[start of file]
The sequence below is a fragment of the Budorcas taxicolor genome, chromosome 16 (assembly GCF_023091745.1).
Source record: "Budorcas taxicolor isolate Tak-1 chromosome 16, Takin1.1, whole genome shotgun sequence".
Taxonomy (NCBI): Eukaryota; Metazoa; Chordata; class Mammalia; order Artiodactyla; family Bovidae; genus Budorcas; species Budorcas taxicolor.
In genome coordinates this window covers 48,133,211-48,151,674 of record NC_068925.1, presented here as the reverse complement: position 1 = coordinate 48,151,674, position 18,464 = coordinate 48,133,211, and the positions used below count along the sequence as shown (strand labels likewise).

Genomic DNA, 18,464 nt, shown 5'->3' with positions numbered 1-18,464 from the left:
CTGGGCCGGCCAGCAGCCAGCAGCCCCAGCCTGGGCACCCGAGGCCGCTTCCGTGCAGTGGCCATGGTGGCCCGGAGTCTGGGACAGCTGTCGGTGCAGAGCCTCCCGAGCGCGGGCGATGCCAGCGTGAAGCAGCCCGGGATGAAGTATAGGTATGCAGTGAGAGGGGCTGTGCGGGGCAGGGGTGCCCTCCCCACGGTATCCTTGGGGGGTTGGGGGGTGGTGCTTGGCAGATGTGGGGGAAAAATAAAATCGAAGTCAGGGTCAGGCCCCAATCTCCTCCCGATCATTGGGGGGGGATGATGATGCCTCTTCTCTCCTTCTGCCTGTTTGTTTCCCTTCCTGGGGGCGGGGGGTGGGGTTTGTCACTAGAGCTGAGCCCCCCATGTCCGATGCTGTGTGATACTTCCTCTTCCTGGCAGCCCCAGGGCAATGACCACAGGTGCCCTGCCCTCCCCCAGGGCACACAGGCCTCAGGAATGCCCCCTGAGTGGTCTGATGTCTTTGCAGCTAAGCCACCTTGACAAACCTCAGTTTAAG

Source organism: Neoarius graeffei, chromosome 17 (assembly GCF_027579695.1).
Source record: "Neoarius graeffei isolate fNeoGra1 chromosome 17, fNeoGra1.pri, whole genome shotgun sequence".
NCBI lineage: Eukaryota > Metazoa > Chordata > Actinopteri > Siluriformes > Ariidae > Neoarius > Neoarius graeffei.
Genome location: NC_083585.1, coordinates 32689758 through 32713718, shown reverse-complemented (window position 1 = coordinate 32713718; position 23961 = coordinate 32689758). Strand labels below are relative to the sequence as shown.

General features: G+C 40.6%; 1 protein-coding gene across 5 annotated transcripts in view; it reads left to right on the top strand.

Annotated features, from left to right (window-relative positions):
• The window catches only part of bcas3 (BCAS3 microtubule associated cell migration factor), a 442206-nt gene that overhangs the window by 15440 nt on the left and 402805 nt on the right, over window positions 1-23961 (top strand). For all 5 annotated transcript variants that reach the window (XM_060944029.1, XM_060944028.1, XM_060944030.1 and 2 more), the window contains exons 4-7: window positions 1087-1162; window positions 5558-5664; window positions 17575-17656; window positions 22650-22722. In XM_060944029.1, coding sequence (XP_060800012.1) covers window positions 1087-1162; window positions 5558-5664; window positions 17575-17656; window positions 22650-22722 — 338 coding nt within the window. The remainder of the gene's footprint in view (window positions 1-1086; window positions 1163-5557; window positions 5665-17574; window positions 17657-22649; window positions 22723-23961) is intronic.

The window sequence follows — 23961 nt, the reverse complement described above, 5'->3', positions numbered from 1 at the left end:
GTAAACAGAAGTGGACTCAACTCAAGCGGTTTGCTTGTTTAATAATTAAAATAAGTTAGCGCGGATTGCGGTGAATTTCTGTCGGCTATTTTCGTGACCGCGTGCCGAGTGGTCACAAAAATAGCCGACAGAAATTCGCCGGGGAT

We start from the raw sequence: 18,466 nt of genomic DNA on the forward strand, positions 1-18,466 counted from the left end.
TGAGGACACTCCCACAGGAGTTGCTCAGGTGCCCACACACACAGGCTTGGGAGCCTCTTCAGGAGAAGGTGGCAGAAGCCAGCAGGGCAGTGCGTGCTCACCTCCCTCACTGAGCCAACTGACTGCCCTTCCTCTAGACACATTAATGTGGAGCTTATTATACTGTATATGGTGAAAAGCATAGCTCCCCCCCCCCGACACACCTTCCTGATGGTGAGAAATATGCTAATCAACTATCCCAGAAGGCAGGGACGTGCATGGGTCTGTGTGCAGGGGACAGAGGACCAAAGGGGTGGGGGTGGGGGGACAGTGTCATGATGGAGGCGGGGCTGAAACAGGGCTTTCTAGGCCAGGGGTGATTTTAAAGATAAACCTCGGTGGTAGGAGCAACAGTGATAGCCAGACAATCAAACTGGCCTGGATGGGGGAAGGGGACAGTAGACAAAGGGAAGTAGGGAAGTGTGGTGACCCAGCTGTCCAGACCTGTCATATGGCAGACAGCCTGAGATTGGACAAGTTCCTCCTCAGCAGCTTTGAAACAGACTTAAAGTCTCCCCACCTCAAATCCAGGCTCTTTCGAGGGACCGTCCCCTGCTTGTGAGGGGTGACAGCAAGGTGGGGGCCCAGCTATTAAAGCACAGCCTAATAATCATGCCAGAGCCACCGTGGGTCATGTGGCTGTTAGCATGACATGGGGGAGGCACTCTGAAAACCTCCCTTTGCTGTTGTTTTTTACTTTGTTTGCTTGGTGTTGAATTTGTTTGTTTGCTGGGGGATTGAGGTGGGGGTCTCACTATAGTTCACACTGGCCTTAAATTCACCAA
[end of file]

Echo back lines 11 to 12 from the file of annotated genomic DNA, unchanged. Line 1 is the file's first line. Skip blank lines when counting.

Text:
General features: G+C 40.6%; 1 protein-coding gene across 5 annotated transcripts in view; it reads left to right on the top strand.

Annotated features, from left to right (window-relative positions):